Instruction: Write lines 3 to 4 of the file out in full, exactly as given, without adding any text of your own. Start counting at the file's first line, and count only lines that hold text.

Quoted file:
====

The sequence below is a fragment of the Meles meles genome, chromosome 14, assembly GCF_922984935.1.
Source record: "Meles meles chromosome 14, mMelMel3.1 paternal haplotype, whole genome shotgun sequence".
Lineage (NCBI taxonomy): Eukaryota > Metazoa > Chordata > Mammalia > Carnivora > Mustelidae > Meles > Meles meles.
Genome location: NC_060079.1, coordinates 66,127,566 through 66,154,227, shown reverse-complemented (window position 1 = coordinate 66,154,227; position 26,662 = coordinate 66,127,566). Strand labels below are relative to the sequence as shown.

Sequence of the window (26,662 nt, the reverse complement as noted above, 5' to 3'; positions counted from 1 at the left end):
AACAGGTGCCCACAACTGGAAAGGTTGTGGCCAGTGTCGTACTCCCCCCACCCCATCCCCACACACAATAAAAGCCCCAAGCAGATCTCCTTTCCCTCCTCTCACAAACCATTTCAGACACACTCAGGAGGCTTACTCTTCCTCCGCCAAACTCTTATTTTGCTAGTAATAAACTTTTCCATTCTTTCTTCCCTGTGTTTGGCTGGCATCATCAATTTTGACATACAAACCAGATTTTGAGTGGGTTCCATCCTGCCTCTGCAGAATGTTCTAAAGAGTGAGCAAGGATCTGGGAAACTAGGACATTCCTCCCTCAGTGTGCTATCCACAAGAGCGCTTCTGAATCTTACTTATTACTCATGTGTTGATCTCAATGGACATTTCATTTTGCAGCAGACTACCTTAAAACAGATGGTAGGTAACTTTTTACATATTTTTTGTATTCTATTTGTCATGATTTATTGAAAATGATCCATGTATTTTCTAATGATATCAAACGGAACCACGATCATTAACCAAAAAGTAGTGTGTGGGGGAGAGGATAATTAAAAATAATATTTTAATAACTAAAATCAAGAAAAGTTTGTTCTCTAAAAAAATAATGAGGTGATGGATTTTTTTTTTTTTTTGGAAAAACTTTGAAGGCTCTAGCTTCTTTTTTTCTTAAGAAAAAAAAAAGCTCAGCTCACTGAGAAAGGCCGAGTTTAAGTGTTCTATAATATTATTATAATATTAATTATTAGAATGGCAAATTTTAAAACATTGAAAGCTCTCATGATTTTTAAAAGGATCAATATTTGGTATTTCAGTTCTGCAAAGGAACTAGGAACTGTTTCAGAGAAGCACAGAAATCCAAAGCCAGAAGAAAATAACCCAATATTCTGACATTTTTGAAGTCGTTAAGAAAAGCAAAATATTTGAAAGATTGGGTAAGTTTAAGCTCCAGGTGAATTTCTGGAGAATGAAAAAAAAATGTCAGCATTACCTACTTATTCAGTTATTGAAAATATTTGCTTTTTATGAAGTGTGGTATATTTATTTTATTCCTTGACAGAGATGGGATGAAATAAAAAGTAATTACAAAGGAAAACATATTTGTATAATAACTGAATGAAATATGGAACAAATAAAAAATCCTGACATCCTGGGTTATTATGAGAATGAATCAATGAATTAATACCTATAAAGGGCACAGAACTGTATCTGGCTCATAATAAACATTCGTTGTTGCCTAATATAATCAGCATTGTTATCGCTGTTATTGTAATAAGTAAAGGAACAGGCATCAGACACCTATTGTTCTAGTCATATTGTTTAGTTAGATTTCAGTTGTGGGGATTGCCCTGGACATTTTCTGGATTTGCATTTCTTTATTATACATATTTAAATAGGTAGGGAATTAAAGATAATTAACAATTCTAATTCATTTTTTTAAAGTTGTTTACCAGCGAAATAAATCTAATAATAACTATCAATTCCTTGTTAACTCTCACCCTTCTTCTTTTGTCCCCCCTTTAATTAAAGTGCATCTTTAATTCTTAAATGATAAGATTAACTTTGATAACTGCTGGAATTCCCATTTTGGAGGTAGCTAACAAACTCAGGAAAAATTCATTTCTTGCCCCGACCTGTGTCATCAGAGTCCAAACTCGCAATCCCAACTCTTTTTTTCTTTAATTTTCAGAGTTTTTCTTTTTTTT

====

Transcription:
Lineage (NCBI taxonomy): Eukaryota > Metazoa > Chordata > Mammalia > Carnivora > Mustelidae > Meles > Meles meles.
Genome location: NC_060079.1, coordinates 66,127,566 through 66,154,227, shown reverse-complemented (window position 1 = coordinate 66,154,227; position 26,662 = coordinate 66,127,566). Strand labels below are relative to the sequence as shown.